There’s something silly happening on the internet.
That’s not a rare occurrence. But this time, it’s something I take personally: there’s been an avalanche of random websites publishing articles about alternative engagement rings and giving truly idiotic, completely uninformed advice.
I love the alternative engagement ring trend, but when it’s practiced without understanding of the relevant gemological facts, it’s going to end in tears. And in a world with SO MANY beautiful rings that would work well as an alternative engagement ring, there’s no reason to give bad advice.
Today we’re going to talk a little bit about which gemstones make good alternative engagement rings and look at a few gorgeous and currently available possibilities.
Tradition isn’t the only reason diamonds are the most frequently chosen engagement gem: it’s also because they’re the strongest. There aren’t actually all that many gemstones that can hold up to everyday wear.
There are a few stones that genuinely work well, like sapphires and rubies, and a lot more that are an okay bet if you’re prepared to baby your ring and not wear it every day, but there are some – like pearls and opals – that are seriously high risk engagement stones. As in, you shouldn’t pick one of those unless you’re prepared to replace your engagement ring periodically.
Personally, I had been wearing my own engagement ring for about 4 days when I slammed it in a drawer. It hurt my finger, but because my ring was platinum with diamonds, it remained unscathed. If it had been an emerald, I probably would have been picking green shards out of my socks.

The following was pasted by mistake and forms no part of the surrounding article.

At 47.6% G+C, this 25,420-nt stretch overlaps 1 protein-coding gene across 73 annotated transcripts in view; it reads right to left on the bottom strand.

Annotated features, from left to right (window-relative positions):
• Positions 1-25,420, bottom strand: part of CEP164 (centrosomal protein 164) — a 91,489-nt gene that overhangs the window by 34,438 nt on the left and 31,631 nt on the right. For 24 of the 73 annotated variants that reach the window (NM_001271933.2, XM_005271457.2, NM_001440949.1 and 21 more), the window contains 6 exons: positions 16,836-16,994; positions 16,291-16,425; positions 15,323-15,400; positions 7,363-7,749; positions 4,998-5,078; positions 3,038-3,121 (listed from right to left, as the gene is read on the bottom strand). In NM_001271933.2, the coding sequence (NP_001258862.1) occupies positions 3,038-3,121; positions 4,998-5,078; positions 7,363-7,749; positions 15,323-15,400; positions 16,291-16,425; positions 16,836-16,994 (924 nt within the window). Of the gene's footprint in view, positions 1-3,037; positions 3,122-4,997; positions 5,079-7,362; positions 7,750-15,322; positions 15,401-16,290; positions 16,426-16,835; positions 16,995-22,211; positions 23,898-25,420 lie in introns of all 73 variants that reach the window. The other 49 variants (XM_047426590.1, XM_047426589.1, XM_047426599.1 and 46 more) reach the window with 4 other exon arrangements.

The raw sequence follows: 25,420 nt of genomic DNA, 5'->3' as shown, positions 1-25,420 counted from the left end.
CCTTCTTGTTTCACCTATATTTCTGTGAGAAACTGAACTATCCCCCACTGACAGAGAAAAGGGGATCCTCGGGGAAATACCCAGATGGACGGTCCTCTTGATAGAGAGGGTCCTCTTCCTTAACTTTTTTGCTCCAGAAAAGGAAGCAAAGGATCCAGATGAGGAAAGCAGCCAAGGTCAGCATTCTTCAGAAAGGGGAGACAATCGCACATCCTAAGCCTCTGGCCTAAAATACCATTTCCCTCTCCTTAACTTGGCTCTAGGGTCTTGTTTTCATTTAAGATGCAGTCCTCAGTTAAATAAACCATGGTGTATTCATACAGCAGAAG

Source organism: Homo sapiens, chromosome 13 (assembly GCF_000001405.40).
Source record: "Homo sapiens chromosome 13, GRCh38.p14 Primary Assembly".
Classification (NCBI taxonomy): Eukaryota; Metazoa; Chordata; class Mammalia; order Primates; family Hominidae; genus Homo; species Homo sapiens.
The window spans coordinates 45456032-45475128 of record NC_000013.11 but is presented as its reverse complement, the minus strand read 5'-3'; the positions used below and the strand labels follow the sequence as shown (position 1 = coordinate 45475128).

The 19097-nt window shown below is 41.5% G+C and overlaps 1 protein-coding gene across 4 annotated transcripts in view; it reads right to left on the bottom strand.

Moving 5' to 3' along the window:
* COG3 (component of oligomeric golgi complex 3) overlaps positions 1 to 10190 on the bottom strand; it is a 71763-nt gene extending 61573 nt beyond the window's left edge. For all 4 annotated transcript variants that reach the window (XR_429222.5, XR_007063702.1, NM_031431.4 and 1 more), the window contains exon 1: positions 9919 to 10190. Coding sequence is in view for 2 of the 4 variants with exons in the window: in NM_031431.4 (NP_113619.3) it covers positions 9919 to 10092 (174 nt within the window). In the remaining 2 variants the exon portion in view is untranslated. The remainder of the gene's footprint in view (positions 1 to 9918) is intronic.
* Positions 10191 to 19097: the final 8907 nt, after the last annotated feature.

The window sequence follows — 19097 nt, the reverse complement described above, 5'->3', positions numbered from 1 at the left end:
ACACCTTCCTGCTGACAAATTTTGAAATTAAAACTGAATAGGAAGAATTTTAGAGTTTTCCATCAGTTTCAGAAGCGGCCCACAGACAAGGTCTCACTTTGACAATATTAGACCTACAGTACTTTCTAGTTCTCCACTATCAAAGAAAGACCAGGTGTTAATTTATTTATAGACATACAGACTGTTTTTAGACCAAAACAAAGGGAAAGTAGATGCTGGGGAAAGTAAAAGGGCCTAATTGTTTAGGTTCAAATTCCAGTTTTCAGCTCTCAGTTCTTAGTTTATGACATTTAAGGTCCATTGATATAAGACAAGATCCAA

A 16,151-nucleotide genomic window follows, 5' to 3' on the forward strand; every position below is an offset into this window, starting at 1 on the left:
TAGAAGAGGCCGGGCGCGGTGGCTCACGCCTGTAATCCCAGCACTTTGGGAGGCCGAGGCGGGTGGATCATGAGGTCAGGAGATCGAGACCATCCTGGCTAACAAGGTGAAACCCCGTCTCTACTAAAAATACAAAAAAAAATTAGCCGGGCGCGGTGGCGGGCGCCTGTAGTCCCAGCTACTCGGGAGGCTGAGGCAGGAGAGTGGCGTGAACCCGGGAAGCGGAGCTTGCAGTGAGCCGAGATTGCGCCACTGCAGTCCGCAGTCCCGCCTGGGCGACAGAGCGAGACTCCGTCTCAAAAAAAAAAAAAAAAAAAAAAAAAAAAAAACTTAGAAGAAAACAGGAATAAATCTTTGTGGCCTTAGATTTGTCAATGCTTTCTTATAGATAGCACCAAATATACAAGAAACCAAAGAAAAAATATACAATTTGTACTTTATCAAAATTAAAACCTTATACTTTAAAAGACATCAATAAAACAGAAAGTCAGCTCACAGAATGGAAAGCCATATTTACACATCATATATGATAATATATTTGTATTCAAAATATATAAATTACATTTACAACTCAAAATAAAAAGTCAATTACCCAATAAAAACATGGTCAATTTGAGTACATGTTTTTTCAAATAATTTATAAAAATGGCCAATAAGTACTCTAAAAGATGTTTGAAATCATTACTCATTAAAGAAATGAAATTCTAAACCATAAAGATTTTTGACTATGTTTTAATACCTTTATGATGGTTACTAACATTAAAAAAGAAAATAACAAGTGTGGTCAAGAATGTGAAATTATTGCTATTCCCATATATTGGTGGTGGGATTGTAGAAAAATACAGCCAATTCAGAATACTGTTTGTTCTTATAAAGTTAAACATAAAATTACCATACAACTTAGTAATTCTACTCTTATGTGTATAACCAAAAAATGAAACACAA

I understand completely the impulse to pick an alternative engagement gemstone based on what calls to you, rather than what is practical, but if you do, you could be setting yourself up for heartbreak. The more fragile the stone, the more likely that it will chip, break, or fall out and need to be replaced.
I got to talking – by which I mean Twitter ranting – about the recent avalanche in bad alternative engagement gemstone advice with the fabulous Nikky of Fellows Auction House (that’s where these stunners are from!). Nikki and I both agreed that it’s a shame that popular websites are giving people such bad advice about alternative engagement rings when there’s a whole world out there of fantastic rings that would work well as alternative engagement rings.
Auction houses – especially one like Fellows – which has a dazzling reputation for jewelry sales – can be a great place to find charismatic rings that you’ll be able to admire on your finger for years to come.
Let’s look at some, shall we? These beauties are all headed to auction at Fellows on May 11th.
Let’s be honest, this is a super sexy ring. The sensuous curves, the deep hue of the ruby, the sheen of the gold. We’re looking at a first class alternative engagement ring right here.
Even better: ruby is a great stone for everyday wear. The ruby and its corundum cousin, the sapphire, are just one step below diamonds on the Mohs scale of hardness.
The Mohs scale of hardness is one of the ways that different minerals’ properties are measured. It’s a great quick reference chart for how likely a gemstone is to survive everyday wear.